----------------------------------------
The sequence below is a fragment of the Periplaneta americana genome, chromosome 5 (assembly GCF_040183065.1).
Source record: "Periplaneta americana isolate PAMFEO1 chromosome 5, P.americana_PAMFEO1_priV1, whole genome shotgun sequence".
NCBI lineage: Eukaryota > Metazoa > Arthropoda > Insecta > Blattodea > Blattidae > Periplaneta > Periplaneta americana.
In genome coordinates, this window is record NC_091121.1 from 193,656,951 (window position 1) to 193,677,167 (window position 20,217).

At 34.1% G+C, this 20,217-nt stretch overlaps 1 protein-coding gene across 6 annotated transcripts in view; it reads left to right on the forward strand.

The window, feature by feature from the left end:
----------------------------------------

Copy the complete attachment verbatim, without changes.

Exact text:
The sequence below is a fragment of the Periplaneta americana genome, chromosome 5 (assembly GCF_040183065.1).
Source record: "Periplaneta americana isolate PAMFEO1 chromosome 5, P.americana_PAMFEO1_priV1, whole genome shotgun sequence".
NCBI lineage: Eukaryota > Metazoa > Arthropoda > Insecta > Blattodea > Blattidae > Periplaneta > Periplaneta americana.
In genome coordinates, this window is record NC_091121.1 from 193,656,951 (window position 1) to 193,677,167 (window position 20,217).

At 34.1% G+C, this 20,217-nt stretch overlaps 1 protein-coding gene across 6 annotated transcripts in view; it reads left to right on the forward strand.

The window, feature by feature from the left end: